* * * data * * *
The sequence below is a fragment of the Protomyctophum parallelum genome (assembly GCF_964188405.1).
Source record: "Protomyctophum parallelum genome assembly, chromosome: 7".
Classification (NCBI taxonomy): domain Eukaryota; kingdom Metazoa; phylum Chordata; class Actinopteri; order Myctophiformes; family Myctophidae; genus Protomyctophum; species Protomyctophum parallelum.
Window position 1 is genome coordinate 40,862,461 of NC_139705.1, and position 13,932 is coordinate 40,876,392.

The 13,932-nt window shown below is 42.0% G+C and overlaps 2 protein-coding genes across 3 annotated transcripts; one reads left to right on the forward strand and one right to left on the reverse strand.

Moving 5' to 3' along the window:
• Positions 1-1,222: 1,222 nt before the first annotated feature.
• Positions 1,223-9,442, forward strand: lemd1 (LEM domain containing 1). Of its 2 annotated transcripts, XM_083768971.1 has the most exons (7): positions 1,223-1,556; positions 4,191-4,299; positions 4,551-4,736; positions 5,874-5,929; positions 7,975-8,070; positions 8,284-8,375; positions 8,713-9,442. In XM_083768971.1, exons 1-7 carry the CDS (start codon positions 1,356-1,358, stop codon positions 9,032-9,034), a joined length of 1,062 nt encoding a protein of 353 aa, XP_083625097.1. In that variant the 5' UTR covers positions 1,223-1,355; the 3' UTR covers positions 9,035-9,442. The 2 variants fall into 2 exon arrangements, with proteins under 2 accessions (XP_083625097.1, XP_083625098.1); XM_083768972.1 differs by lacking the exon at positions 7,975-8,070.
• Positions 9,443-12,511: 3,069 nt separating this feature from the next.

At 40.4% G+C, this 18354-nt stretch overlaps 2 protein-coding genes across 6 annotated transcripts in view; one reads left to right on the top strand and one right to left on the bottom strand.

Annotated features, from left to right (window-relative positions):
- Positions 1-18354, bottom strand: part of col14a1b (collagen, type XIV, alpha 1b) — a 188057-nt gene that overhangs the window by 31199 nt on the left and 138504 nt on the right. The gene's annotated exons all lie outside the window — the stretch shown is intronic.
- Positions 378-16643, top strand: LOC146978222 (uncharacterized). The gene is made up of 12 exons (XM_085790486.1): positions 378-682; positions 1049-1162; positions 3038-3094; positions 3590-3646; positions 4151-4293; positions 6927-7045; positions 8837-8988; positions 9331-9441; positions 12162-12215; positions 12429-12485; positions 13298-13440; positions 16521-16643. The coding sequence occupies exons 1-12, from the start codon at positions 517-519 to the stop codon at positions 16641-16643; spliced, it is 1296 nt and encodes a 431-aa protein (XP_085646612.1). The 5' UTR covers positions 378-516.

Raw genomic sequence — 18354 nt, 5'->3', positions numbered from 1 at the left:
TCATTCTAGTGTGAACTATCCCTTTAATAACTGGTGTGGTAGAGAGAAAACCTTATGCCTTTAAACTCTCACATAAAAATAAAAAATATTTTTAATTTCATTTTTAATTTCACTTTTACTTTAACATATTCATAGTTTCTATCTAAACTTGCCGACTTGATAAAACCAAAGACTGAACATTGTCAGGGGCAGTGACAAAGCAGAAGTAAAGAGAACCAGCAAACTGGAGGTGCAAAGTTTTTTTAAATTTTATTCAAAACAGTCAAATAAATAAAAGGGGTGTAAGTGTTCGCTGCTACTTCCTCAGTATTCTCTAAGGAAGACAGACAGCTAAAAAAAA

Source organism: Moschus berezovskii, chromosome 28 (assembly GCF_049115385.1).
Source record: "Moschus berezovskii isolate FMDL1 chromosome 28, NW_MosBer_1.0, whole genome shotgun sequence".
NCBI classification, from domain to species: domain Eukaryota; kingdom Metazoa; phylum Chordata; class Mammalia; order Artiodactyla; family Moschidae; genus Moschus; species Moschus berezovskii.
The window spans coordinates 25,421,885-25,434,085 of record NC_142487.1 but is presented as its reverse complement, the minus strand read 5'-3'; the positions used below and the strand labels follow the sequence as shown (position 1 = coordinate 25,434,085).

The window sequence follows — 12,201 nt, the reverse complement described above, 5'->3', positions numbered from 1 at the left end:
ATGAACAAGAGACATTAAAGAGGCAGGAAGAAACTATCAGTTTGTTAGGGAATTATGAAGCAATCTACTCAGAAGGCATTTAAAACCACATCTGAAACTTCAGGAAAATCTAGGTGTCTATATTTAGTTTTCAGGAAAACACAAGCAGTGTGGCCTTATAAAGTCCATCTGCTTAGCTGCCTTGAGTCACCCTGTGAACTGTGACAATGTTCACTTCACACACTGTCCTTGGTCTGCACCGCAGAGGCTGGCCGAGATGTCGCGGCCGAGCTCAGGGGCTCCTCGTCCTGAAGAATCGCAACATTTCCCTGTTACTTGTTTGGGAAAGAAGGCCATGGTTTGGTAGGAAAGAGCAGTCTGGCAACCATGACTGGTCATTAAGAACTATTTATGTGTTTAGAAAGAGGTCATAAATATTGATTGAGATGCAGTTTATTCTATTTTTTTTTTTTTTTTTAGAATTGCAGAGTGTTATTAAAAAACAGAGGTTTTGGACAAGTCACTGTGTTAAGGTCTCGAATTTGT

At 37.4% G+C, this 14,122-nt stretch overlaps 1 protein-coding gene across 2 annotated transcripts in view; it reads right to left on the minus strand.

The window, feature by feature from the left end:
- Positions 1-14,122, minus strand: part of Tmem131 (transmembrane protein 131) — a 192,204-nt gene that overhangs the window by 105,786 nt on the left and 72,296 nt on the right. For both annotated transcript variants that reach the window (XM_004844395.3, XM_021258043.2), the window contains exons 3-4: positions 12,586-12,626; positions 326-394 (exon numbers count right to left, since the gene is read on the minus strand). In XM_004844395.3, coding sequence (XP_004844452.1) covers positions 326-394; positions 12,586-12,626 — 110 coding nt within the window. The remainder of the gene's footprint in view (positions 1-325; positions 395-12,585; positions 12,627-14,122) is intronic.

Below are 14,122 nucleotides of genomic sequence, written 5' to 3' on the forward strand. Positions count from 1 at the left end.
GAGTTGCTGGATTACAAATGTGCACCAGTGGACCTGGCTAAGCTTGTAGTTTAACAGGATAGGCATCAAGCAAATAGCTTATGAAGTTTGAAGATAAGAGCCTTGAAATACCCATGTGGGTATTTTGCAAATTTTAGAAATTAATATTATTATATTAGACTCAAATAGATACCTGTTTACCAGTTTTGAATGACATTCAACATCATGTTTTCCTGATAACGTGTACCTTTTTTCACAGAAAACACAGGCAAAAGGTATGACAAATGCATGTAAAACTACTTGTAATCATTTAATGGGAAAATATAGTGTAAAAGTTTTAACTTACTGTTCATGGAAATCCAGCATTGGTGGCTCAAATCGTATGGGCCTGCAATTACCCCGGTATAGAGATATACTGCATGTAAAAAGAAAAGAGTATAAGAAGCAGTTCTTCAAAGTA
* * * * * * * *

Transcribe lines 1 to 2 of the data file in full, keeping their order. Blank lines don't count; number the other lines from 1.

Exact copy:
The sequence below is a fragment of the Protomyctophum parallelum genome (assembly GCF_964188405.1).
Source record: "Protomyctophum parallelum genome assembly, chromosome: 7".